services, and that government telcos with a monopoly in one area of 
access services (eg. phone lines, international gateways) should not 
use this to wipe out or threaten players in another sector (eg. 
dialup Internet access).  

Such concerns are being voiced by ISP associations in South Asian 
countries like India and Bangladesh.  

The workshop also called for greater cooperation in South Asia 
between railway and power grid authorities of each country for inter-
linking national Internet backbones and increasing regional 
bandwidth. A conference focusing on this initiative is being planned. 
 

Bandwidth to the international Internet is about 80 Mbps in India, 
10.5 Mbps in Pakistan, 512 Kbps in Bangladesh, and 320 Kbps in Nepal. 
 
In terms of content, the number of Web sites focusing on each country 
is estimated to be around 10,000 in the case of India, 2,000 for 
Pakistan, 1,000 for Nepal, and 100 for Bangladesh.  

In addition to such quantitative measures of content, qualitative 
measures like information utility for domestic and international 
audiences are also important. Workshop participants stressed the need 
to create more locally relevant content, including in local 
languages.  

Local infrastructure initiatives must therefore go hand in hand with 
drives to create locally generated content, based on local community 
needs and activities. This will require a strong partnership between 
government, private, educational and NGO sectors, with a special 
boost to local entrepreneurs.  

"Governments need to play a stronger supportive role in enabling new 
technologies to help alleviate problems relating to poverty, gender, 
environment and the like. While the Internet brings people of diverse 
backgrounds together, it has not yet bridged the gap between rich and 
poor," said Egbert Pelinck, Director General of ICIMOD (International 
Centre for Integrated Mountain Development) in Kathmandu.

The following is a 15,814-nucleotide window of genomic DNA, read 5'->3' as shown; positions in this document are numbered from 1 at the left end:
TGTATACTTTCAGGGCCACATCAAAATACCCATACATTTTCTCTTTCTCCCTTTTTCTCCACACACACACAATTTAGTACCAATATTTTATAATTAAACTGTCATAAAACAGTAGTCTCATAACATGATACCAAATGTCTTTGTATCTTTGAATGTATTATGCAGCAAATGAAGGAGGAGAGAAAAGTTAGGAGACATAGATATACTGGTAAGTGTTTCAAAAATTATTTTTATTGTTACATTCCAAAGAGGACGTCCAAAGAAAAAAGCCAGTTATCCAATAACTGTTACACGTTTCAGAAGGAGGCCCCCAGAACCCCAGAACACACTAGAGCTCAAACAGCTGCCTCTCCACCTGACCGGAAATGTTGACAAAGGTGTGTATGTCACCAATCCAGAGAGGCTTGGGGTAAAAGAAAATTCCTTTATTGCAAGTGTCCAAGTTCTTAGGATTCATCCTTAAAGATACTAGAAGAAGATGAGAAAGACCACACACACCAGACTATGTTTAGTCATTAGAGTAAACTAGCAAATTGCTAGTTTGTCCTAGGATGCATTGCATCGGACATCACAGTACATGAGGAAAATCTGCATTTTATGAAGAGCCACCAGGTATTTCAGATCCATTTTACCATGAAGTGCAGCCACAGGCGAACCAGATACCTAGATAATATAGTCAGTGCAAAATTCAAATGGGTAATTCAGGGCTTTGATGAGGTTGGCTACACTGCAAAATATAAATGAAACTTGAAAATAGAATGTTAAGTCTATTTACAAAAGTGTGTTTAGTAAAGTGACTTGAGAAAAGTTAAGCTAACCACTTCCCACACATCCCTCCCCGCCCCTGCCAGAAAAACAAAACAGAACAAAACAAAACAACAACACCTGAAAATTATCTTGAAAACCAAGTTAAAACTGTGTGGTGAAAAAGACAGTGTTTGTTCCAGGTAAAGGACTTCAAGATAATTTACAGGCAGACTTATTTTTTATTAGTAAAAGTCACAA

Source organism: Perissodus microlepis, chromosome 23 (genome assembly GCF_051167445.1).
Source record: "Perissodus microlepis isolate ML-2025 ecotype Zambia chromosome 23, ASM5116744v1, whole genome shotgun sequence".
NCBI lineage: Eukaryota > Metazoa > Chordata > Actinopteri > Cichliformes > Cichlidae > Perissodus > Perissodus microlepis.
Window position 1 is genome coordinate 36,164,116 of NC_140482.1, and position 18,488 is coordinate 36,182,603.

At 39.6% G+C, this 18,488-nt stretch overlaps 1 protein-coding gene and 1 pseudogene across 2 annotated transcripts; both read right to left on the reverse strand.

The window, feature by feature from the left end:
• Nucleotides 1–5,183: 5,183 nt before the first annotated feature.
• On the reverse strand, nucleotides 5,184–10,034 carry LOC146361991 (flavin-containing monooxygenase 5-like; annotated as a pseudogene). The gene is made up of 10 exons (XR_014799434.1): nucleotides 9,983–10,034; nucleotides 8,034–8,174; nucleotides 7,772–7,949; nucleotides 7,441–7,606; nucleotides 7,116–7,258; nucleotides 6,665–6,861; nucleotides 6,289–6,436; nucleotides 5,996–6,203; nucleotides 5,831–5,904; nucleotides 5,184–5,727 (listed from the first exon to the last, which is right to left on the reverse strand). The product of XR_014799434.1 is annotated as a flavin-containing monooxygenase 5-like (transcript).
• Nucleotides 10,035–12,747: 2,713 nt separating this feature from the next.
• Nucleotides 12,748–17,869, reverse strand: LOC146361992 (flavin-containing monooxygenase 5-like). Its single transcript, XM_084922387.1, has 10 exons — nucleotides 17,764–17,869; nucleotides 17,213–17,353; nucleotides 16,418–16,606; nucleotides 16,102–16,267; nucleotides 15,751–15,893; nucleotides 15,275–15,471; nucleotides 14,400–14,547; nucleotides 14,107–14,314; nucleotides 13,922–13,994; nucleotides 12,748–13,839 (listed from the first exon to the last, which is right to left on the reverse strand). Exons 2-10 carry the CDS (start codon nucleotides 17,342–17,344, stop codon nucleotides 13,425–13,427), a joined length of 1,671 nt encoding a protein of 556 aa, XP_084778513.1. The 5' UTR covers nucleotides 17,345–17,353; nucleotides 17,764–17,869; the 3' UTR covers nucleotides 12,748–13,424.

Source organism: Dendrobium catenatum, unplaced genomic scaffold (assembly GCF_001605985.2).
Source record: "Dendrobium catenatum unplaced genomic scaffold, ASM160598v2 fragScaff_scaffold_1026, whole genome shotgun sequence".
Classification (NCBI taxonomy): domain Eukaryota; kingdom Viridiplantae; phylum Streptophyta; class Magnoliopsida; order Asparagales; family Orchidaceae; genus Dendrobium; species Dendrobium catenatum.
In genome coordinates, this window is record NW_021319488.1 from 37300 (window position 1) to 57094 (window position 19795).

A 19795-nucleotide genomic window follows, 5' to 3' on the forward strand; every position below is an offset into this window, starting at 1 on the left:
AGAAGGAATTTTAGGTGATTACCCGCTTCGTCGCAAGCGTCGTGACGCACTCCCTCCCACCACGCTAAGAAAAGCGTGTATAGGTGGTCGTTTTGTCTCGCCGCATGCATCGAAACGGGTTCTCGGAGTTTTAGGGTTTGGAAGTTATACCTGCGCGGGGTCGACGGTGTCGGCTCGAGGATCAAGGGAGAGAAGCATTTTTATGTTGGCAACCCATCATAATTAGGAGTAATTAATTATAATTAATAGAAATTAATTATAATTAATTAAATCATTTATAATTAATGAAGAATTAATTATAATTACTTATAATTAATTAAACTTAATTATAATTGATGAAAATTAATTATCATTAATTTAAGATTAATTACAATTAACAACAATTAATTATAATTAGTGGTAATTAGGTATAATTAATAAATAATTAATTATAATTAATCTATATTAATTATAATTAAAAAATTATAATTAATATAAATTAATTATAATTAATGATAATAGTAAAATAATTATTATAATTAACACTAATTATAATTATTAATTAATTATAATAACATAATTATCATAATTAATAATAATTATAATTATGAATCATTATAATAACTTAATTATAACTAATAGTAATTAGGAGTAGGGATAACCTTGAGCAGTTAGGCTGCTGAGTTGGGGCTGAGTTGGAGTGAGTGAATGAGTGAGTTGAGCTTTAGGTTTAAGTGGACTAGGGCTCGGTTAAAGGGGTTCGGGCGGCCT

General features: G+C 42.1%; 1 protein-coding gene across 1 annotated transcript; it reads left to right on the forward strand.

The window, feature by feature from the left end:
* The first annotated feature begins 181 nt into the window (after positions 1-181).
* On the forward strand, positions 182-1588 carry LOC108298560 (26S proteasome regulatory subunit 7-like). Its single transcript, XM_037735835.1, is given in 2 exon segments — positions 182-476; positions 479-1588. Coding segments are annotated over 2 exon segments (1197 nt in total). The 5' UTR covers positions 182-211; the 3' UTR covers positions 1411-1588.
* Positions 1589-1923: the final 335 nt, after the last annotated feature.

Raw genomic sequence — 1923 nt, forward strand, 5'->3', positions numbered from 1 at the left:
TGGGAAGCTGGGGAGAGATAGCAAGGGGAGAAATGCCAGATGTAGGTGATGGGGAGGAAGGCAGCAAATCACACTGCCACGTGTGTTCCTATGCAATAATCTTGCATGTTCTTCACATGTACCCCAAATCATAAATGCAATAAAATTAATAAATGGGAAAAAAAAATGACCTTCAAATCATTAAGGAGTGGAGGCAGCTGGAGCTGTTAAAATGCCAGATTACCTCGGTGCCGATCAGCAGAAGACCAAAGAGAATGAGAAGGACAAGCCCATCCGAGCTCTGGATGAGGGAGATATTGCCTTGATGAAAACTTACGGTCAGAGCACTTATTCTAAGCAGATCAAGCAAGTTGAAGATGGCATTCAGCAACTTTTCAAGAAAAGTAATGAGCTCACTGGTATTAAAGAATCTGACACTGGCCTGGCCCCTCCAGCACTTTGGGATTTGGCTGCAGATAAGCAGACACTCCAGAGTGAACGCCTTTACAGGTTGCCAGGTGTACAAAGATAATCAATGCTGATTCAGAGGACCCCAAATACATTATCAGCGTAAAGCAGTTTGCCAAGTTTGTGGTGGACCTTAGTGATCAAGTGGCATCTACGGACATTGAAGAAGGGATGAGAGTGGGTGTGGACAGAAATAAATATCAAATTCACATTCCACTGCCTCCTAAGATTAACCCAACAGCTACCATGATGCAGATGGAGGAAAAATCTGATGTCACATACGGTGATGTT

The Internet workshop was sponsored by ICIMOD, and hosted in Dhaka by 
the Local Government Engineering Department (www.lged.org).  

Expanding the focus beyond urban markets, participants showed that 
the Internet has tremendous potential, like other information and 
communication technologies, for rural communities as well.  

"With appropriate synergies in rural communities, we have shown how 
environmentally-aware education among primary school students can be 
coupled with the use of computers and the Internet in villages," said 
Imran Rasheed, director of the Learn Foundation in Sylhet.  

A memorandum of understanding for a project involving communication 
between rural schools via the Internet is being signed by South Asian 
organisations including NGOs PRIP, Drik, LEARN Foundation, South Asia 
Multi Media, Global Amitech, and the ISP PraDeshta.  

It will draw network professionals and students from across South 
Asia, to develop and deploy low-lost Internet based mass 
communication devices. The project will be scaled up as appropriate 
across the region, and a set of best practices will be evolved.  

Other projects proposed at the workshop include a blueprint for 
community tele-centres, an initiative for telemedicine, and an agenda 
for regional e-commerce.  

The explosive growth of the Internet has been unprecedented in 
countries around the world. With appropriate policies, 
infrastructure, capacity, and local creativity, this same revolution 
may well become a reality in the countries of South Asia as well.  (***)